Grant writes:

Well, Ayn Rand was a bit of a bitch. Not exactly a good spokesperson for libertarianism.

Chris, probably when we have some incentive to care.

Steve Sailer writes:

Or icepick, in Trotsky's case.

Methinks writes:

Seems like he's saying if you're not on our side, you deserve to die. I'm not sure how that's different from Ayn Rand's message of the train wreck in Atlas Shrugged. If you're on the socialist side, you deserve to die.

Very similar message from my perspective.

That's because you equate liberty with tyranny. Think Jimmy Carter and his "communism is just another way to live" comment. Those of us who squirmed under the heal of Soviet Socialism know the difference. Socialists wish to enslave you and have no qualms about harnessing the violent power of the state to do so. Those who are pro liberty wish to let you live your life as you see fit. The former is a threat to humanity and the latter is not.

Trotsky wasn't a "with us or against us" guy. The Soviets wielded their power to enslave the masses. Literally enslave. It wasn't enough for any of the masses to be "for" them. They also had to submit themselves to slavery to the state - that is, submit to his power. Those who had the temerity to in any way assume that any part of their life was their own were murdered. Murdered by the same Trotsky.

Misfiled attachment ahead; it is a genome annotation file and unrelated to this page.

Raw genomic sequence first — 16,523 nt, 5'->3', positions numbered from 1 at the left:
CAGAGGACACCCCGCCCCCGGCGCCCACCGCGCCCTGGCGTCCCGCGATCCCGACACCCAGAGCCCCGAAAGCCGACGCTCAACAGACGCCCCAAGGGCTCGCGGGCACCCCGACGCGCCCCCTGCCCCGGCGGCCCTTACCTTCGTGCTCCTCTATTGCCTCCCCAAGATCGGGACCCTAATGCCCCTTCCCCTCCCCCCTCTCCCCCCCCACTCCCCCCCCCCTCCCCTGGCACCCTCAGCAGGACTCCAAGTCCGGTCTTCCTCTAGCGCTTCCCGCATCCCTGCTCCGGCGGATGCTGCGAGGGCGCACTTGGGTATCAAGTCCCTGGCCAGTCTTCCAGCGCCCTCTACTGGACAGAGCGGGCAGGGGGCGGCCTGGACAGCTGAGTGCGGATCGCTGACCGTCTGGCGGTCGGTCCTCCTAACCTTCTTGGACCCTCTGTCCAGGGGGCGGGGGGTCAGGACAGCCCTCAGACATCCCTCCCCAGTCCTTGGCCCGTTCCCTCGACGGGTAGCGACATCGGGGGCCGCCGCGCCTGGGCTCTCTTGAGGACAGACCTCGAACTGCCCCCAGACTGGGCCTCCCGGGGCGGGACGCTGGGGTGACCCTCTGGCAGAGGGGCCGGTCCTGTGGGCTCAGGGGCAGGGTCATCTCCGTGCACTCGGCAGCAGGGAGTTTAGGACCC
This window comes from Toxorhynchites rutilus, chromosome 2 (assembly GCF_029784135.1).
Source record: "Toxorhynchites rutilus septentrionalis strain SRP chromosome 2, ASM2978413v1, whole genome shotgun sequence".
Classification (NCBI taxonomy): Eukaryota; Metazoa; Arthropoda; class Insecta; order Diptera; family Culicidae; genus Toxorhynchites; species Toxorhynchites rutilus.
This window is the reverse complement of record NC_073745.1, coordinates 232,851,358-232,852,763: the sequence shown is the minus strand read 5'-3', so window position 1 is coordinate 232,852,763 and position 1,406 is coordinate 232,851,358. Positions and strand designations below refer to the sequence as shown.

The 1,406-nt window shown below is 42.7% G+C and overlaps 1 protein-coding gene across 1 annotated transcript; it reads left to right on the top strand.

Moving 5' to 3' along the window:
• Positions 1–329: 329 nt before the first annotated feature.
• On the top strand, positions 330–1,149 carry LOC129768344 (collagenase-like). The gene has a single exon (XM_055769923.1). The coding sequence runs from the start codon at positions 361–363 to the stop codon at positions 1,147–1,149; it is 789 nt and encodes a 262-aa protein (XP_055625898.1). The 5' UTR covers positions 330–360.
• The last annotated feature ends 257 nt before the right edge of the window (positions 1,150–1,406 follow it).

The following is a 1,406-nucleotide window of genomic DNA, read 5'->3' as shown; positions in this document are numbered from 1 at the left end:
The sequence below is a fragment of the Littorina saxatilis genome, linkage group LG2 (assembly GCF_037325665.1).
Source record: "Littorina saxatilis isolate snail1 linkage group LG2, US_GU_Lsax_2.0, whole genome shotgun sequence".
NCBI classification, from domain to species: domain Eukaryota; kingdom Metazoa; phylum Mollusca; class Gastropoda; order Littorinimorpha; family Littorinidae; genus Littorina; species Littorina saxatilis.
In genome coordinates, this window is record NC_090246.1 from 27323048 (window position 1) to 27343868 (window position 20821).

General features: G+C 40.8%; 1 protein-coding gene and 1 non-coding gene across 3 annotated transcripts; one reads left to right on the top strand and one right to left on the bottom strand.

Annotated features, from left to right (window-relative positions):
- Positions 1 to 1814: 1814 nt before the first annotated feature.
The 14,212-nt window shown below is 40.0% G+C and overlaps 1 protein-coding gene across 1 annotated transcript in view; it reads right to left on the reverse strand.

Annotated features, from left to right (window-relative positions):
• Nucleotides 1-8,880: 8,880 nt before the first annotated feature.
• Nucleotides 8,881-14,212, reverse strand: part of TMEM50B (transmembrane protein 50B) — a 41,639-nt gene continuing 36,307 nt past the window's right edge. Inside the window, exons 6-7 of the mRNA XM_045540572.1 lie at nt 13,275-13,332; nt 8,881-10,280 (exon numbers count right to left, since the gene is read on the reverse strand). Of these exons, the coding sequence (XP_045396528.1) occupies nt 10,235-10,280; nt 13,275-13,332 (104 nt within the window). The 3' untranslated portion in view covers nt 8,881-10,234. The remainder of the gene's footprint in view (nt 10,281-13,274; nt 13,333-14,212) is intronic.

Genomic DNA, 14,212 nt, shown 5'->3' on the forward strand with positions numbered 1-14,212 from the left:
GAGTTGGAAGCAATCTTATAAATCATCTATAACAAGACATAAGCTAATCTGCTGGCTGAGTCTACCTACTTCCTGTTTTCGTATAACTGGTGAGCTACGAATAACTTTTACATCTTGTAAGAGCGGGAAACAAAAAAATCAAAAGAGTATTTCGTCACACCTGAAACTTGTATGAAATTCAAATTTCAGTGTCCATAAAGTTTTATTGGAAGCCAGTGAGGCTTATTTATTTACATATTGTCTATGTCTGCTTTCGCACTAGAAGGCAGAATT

Whatever you think of Ayn Rand (I've never been able to slog through Atlas Shrugged), I don't think she and Trotsky are in any way similar.

Brugle writes:

Seems like he's saying if you're not on our side, you deserve to die. I'm not sure how that's different from Ayn Rand's message of the train wreck in Atlas Shrugged.

I took away almost the opposite idea from the train wreck. The core problem (that caused the train wreck) was that the desire of a politician for the train to enter the tunnel was more important to railroad workers than whether the train could safely go through the tunnel. The passengers mentioned on the train had all contributed to that problem, but I'd guess (it's been a while) that there were other people on the train. The wreck was not justice, it was reality. Reality doesn't care whose side you are on.

SydB writes:

I'm not comparing Trotsky to Rand. Just the particular sentiment: those who are not of the cause (socialism or untrammeled capitalism) deserve to die. It's clear in the train scene that the people she lists deserve their fate.

Methinks writes:

Well, Trotsky and Rand's sentiment, then. Socialists actively destroyed people. The Bolsheviks were not benign parlor revolutionaries and when that's what you're up against, you want them dead. Those in favour of "capitalism" had no such designs. I doubt you would be against killing an intruder if not killing him would mean the he will kill you and your family.